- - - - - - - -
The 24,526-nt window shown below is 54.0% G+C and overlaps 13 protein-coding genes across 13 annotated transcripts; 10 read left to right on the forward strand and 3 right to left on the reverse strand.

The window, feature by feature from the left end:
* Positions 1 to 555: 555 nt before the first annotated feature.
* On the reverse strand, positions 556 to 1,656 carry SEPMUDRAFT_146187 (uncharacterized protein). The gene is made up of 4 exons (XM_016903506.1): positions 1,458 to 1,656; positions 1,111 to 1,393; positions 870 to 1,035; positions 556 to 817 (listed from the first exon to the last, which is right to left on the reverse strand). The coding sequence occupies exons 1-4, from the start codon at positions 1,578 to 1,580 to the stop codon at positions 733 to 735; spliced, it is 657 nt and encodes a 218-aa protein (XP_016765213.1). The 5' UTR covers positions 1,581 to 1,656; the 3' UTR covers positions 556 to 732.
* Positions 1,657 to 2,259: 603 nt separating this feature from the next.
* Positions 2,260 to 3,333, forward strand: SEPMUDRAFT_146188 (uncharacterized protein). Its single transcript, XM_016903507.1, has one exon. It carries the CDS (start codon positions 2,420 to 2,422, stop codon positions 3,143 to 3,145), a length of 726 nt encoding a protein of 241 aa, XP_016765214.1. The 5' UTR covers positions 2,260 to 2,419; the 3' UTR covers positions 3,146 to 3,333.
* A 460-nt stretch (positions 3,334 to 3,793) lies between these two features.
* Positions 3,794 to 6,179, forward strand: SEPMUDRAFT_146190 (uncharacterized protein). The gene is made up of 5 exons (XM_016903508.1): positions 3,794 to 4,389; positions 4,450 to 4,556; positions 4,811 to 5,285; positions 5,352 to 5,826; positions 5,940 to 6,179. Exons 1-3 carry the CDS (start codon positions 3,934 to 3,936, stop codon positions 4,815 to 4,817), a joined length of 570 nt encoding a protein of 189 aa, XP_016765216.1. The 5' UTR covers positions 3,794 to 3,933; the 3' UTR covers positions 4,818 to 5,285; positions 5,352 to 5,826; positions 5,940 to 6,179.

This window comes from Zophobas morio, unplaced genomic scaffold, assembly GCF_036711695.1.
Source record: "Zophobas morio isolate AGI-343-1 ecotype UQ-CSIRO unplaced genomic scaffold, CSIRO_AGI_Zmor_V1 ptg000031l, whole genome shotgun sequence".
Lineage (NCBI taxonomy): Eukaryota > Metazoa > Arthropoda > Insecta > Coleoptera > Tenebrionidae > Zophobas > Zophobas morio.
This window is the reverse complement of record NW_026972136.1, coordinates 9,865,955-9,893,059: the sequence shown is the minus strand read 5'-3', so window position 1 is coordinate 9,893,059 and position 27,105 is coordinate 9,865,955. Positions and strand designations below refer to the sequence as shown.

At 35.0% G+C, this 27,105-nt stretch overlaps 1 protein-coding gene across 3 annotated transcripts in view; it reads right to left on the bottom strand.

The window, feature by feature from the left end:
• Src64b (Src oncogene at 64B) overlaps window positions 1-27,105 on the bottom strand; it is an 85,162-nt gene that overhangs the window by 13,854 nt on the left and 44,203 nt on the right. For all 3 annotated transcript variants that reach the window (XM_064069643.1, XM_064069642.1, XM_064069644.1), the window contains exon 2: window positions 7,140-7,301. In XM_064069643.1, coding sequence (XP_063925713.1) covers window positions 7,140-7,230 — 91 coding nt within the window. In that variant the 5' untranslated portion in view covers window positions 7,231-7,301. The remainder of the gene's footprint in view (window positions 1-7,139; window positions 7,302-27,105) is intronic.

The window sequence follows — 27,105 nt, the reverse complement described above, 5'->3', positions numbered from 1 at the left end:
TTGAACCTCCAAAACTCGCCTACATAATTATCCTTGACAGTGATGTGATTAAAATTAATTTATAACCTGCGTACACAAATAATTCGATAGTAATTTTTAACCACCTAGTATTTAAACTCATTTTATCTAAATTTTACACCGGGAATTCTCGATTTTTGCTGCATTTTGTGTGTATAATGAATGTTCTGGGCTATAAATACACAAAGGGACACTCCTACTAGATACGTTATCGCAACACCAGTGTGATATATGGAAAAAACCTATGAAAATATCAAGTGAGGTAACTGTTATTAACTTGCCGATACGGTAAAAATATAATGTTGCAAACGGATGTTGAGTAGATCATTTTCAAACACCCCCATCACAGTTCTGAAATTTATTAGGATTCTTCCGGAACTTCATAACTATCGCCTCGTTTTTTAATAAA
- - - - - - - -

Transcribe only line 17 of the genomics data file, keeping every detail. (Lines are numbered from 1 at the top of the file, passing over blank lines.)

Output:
TTGAACCTCCAAAACTCGCCTACATAATTATCCTTGACAGTGATGTGATTAAAATTAATTTATAACCTGCGTACACAAATAATTCGATAGTAATTTTTAACCACCTAGTATTTAAACTCATTTTATCTAAATTTTACACCGGGAATTCTCGATTTTTGCTGCATTTTGTGTGTATAATGAATGTTCTGGGCTATAAATACACAAAGGGACACTCCTACTAGATACGTTATCGCAACACCAGTGTGATATATGGAAAAAACCTATGAAAATATCAAGTGAGGTAACTGTTATTAACTTGCCGATACGGTAAAAATATAATGTTGCAAACGGATGTTGAGTAGATCATTTTCAAACACCCCCATCACAGTTCTGAAATTTATTAGGATTCTTCCGGAACTTCATAACTATCGCCTCGTTTTTTAATAAA